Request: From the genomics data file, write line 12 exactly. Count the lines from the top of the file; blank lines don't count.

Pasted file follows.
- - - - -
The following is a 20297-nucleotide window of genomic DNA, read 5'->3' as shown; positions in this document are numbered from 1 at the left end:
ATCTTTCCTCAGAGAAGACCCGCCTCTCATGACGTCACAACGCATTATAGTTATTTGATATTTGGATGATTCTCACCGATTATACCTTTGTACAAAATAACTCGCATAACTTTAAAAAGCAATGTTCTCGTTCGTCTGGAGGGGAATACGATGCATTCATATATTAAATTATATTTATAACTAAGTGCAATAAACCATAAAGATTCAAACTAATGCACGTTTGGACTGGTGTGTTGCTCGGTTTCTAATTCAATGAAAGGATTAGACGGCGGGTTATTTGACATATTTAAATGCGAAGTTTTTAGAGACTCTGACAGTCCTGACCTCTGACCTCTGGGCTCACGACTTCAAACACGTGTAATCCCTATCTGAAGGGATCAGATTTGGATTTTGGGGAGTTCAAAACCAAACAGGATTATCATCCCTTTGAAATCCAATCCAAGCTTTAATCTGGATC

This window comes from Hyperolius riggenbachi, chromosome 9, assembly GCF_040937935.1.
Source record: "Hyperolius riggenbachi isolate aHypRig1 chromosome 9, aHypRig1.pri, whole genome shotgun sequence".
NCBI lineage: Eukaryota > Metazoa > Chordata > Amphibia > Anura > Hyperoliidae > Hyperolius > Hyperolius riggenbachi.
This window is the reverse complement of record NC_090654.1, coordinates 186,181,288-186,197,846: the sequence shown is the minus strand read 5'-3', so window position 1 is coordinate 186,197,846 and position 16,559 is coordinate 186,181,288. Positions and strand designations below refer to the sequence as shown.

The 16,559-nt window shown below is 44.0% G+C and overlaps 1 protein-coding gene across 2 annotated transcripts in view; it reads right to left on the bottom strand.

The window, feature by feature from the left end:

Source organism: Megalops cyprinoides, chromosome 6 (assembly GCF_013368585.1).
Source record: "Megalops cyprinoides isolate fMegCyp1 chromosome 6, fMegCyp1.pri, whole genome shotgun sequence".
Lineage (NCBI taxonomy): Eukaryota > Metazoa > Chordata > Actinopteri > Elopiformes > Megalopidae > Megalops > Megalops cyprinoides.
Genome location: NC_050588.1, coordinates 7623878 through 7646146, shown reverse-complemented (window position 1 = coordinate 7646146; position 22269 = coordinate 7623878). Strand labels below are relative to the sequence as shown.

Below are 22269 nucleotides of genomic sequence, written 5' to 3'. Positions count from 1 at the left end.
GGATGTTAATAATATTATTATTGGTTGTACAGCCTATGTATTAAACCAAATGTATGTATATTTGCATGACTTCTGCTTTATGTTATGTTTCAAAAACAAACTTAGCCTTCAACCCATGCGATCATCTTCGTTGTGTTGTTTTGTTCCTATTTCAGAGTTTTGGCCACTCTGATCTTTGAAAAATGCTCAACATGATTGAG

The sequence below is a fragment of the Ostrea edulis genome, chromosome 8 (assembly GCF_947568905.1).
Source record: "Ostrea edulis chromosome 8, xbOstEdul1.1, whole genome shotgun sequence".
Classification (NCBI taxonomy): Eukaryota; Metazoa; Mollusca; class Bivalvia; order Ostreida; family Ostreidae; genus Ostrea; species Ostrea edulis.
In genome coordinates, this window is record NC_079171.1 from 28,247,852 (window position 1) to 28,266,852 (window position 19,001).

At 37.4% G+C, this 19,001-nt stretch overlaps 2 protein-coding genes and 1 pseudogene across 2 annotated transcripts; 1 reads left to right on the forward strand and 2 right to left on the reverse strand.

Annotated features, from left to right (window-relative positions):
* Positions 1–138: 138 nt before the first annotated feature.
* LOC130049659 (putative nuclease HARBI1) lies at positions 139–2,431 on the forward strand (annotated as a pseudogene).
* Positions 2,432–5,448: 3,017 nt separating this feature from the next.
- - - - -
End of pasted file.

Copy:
Genome location: NC_050588.1, coordinates 7623878 through 7646146, shown reverse-complemented (window position 1 = coordinate 7646146; position 22269 = coordinate 7623878). Strand labels below are relative to the sequence as shown.